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OPINION | REX NELSON: Lunch at Mellwood

by Rex Nelson | June 19, 2021 at 8:39 a.m.

The Mellwood Grocery is a step back in time. In a building that's decades old (no one there could give me the exact year it was built), there's a remnant of the country stores that once dotted rural Arkansas. Such places are increasingly rare.

Mellwood is an unincorporated community in southern Phillips County. It's on Arkansas 44, which leaves Helena and winds south past the Mississippi River oxbow known as Old Town Lake and the communities of Lake View and Wabash.

With the Mississippi River levee just to the east, the road continues through Elaine, Mellwood, Lundell and Crumrod before ending at Snow Lake, the most isolated place in Arkansas.

The average Arkansan would guess that the most isolated community is in the Ozarks or Ouachitas, but instead it's in the Delta. This is the only highway into Snow Lake, which is in Desha County. To reach the Desha County seat of Arkansas City, it takes almost two hours of driving.

To the south of Snow Lake, the Arkansas and White rivers empty into the Mississippi. To the east, there's the Mighty Mississippi. To the west are the tangled remains of what once was known as the Big Woods, now part of the White River National Wildlife Refuge (NWR). This is wild country.

If Snow Lake is the end of the world, you can at least see it from Mellwood. I'm here at the invitation of Hal Hunnicutt and Leo Crafton of Conway, who have hunted deer and duck in this area for years. Hunnicutt, a longtime lobbyist and governmental affairs expert, and Crafton, a dentist, became members at a young age of Whiskey Chute, one of the state's most historic hunting clubs.

In the back of the grocery store are three large tables where farmers and other area residents gather for lunch. Crafton immediately orders the sandwich named for him, the Leo's Special, which is grilled turkey and cheese. Hunnicutt has brought his own sweet potatoes in a paper sack so the cook can prepare us sweet potato fries. It's obvious these guys are regulars. A man and young boy wrestle on the floor next to us, providing entertainment during lunch.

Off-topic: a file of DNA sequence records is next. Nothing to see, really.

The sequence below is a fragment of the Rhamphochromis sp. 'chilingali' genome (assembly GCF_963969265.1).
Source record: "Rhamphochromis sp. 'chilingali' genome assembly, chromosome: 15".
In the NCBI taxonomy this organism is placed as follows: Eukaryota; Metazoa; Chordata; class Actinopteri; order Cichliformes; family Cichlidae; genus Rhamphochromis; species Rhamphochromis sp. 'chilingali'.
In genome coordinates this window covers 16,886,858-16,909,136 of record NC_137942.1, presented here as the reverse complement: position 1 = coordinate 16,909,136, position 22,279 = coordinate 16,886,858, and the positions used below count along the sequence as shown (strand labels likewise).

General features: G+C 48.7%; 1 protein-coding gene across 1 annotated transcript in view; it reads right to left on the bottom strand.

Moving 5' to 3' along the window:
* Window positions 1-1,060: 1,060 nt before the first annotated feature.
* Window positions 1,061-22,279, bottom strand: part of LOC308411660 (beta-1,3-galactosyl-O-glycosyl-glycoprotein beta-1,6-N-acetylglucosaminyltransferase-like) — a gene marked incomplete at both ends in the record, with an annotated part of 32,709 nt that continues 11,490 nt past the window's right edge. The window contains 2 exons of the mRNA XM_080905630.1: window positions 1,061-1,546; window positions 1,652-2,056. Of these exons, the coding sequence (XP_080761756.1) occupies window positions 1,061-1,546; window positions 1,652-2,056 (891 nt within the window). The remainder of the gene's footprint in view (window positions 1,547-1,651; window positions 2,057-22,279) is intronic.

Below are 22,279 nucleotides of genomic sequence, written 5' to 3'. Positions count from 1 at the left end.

Though the club is known as Whiskey Chute, its official name is Blytheville Hunting Club. Both Mellwood and Blytheville are in the Delta, but one is in the south and the other is in the north. They're 152 miles apart. To understand how this happened, one must understand the history of hunting in Arkansas.

During the first half of the 20th century, deer were rare in this state. The best place to find them in those days was in the thick bottomland hardwoods near where the Arkansas and White empty into the Mississippi. The area also had the last remaining native bear population in a state that once had so many of them it was known as the Bear State.

Blytheville was booming during that period. Cotton was king, and Mississippi County was said to grow more of it than any county in the country. Wealthy cotton growers and merchants from Blytheville had the time and money to make the long trip to hunt in southeast Arkansas.

At first, they pitched tents and camped. In 1948, they bought some land. The following year, convict labor (the club members had political connections) was used to build a clubhouse on stilts that still stands. The wooden floor came from barracks that were at a World War II base in Mississippi County.

The clubhouse once slept 30 people. Members these days spend the night in mobile homes that are scattered across the property. The clubhouse is still used for Saturday night meals. The photos on the wall tell a lot about the history of the place. Duck hunting spots have names like the Beaver Dam Hole and the Middle Hole.

Whiskey Chute (its real name is Cypress Bayou) runs next to the clubhouse. Most current club members hail from Conway, though the adjacent Lost Lake Club still has Blytheville members. The Blytheville Hunting Club owns 1,096 acres for deer and duck hunting. The crappie fishing is excellent on nearby oxbows, and the bear population thrives, meaning that garbage cans must be covered.

After leaving the club, we drive north along the White River levee and see deer, coyotes and other wildlife along the way. The only other people we spot are those fishing on oxbows just outside the levee. We're bordering the White River NWR, which covers more than 160,000 acres in Phillips, Desha, Monroe and Arkansas counties. The refuge is among the oldest in the country, having been created in 1935.

Minnesota is known as the Land of 10,000 Lakes, but this area of southeast Arkansas is also a land of lakes. White River NWR has 256 natural and man-made lakes covering a total of about 4,000 acres. It's best to go fishing with someone who knows the area since it's easy to get lost in the Big Woods, which has few roads.

The area to the east along Arkansas 44 has long since been cleared of hardwoods and now hosts the row-crop agriculture people now associate with the Delta.

"When Phillips County was established in 1820, its southern portion was dominated by swamplands and hardwood forests," writes Steven Teske of the Butler Center for Arkansas Studies. "Near Old Town Lake, an oxbow lake that had once been part of the Mississippi River, some small plantations were established, although they were less prosperous than the region's larger cotton plantations.

"After the Civil War, freed slaves continued to work on the plantations as tenant farmers. Levees and drainage projects improved farming prospects, but agriculture remained vulnerable due to weather and economic factors."

Senior Editor Rex Nelson's column appears regularly in the Arkansas Democrat-Gazette. He's also the author of the Southern Fried blog at

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